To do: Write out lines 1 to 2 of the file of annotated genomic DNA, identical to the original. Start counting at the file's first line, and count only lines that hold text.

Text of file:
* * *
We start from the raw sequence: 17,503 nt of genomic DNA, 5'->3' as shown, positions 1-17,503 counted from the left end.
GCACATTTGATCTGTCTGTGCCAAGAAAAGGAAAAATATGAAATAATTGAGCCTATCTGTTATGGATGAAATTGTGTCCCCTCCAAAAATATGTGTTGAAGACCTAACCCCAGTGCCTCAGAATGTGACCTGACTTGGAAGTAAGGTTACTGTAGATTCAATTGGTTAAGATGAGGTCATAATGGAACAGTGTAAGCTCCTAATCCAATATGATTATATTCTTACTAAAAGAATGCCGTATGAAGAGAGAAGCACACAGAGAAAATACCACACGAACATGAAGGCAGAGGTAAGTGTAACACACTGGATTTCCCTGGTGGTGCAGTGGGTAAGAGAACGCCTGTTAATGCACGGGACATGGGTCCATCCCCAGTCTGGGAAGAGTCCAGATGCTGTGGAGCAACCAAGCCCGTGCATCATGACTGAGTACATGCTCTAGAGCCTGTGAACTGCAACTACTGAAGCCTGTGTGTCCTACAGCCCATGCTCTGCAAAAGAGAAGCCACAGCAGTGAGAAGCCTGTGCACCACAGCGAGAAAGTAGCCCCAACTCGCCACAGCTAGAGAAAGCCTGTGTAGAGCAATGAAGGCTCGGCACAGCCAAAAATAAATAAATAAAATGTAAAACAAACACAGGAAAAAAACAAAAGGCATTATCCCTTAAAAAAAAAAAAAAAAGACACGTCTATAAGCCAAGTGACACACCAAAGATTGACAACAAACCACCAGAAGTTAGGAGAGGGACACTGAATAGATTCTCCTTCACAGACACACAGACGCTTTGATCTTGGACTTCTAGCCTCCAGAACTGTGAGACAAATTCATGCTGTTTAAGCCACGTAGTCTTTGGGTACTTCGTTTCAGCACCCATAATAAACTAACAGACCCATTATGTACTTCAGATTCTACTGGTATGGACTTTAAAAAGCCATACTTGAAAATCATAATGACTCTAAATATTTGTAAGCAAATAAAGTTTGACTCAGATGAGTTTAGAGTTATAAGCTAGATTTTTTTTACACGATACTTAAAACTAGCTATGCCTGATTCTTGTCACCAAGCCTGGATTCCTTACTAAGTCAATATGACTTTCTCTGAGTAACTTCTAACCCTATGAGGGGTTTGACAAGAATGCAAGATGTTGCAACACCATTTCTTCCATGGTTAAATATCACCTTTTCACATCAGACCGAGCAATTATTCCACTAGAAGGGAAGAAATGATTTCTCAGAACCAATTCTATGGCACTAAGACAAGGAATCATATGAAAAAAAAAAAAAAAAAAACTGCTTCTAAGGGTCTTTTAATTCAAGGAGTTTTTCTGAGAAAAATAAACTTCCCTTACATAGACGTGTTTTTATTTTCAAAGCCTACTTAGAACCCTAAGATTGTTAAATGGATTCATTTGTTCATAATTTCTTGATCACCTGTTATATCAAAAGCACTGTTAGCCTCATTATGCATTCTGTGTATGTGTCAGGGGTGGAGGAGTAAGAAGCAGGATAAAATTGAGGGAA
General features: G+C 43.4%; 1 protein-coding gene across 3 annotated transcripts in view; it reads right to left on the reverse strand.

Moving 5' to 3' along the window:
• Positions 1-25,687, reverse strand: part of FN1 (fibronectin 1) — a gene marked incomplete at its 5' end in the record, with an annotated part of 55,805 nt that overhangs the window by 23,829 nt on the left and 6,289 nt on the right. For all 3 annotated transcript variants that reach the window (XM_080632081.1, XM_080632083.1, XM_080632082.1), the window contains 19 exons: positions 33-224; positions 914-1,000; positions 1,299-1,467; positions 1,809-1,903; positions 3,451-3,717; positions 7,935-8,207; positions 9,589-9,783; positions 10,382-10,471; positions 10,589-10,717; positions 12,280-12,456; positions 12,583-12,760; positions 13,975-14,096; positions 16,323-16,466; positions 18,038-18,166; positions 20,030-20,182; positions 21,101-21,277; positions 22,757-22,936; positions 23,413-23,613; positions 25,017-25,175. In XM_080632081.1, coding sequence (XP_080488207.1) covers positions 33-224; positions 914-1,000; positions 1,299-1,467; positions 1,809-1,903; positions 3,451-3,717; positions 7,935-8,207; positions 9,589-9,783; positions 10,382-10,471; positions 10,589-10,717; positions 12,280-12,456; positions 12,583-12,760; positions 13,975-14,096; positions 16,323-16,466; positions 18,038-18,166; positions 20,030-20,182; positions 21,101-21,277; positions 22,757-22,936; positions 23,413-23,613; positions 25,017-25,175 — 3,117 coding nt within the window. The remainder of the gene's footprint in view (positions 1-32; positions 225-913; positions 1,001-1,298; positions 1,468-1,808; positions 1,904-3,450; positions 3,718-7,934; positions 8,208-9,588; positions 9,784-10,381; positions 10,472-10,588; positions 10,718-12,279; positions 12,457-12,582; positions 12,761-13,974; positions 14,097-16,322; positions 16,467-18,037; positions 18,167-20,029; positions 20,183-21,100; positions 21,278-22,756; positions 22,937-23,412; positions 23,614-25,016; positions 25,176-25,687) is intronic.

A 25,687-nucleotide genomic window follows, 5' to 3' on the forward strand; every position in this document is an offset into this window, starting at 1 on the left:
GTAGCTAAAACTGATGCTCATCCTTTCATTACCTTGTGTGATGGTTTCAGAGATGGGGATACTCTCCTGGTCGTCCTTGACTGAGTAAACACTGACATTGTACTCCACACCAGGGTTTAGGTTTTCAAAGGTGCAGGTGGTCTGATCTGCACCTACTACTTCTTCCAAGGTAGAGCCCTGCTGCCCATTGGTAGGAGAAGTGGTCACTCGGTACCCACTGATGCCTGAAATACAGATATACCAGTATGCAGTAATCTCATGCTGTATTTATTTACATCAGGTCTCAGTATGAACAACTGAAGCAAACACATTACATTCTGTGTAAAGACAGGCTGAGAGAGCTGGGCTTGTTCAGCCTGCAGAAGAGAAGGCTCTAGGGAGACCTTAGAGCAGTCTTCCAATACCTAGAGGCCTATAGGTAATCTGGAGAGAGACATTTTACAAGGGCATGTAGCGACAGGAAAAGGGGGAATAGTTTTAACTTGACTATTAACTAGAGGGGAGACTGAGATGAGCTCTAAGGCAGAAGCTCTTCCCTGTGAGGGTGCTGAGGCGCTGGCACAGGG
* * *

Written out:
We start from the raw sequence: 17,503 nt of genomic DNA, 5'->3' as shown, positions 1-17,503 counted from the left end.
GCACATTTGATCTGTCTGTGCCAAGAAAAGGAAAAATATGAAATAATTGAGCCTATCTGTTATGGATGAAATTGTGTCCCCTCCAAAAATATGTGTTGAAGACCTAACCCCAGTGCCTCAGAATGTGACCTGACTTGGAAGTAAGGTTACTGTAGATTCAATTGGTTAAGATGAGGTCATAATGGAACAGTGTAAGCTCCTAATCCAATATGATTATATTCTTACTAAAAGAATGCCGTATGAAGAGAGAAGCACACAGAGAAAATACCACACGAACATGAAGGCAGAGGTAAGTGTAACACACTGGATTTCCCTGGTGGTGCAGTGGGTAAGAGAACGCCTGTTAATGCACGGGACATGGGTCCATCCCCAGTCTGGGAAGAGTCCAGATGCTGTGGAGCAACCAAGCCCGTGCATCATGACTGAGTACATGCTCTAGAGCCTGTGAACTGCAACTACTGAAGCCTGTGTGTCCTACAGCCCATGCTCTGCAAAAGAGAAGCCACAGCAGTGAGAAGCCTGTGCACCACAGCGAGAAAGTAGCCCCAACTCGCCACAGCTAGAGAAAGCCTGTGTAGAGCAATGAAGGCTCGGCACAGCCAAAAATAAATAAATAAAATGTAAAACAAACACAGGAAAAAAACAAAAGGCATTATCCCTTAAAAAAAAAAAAAAAAGACACGTCTATAAGCCAAGTGACACACCAAAGATTGACAACAAACCACCAGAAGTTAGGAGAGGGACACTGAATAGATTCTCCTTCACAGACACACAGACGCTTTGATCTTGGACTTCTAGCCTCCAGAACTGTGAGACAAATTCATGCTGTTTAAGCCACGTAGTCTTTGGGTACTTCGTTTCAGCACCCATAATAAACTAACAGACCCATTATGTACTTCAGATTCTACTGGTATGGACTTTAAAAAGCCATACTTGAAAATCATAATGACTCTAAATATTTGTAAGCAAATAAAGTTTGACTCAGATGAGTTTAGAGTTATAAGCTAGATTTTTTTTACACGATACTTAAAACTAGCTATGCCTGATTCTTGTCACCAAGCCTGGATTCCTTACTAAGTCAATATGACTTTCTCTGAGTAACTTCTAACCCTATGAGGGGTTTGACAAGAATGCAAGATGTTGCAACACCATTTCTTCCATGGTTAAATATCACCTTTTCACATCAGACCGAGCAATTATTCCACTAGAAGGGAAGAAATGATTTCTCAGAACCAATTCTATGGCACTAAGACAAGGAATCATATGAAAAAAAAAAAAAAAAAAACTGCTTCTAAGGGTCTTTTAATTCAAGGAGTTTTTCTGAGAAAAATAAACTTCCCTTACATAGACGTGTTTTTATTTTCAAAGCCTACTTAGAACCCTAAGATTGTTAAATGGATTCATTTGTTCATAATTTCTTGATCACCTGTTATATCAAAAGCACTGTTAGCCTCATTATGCATTCTGTGTATGTGTCAGGGGTGGAGGAGTAAGAAGCAGGATAAAATTGAGGGAA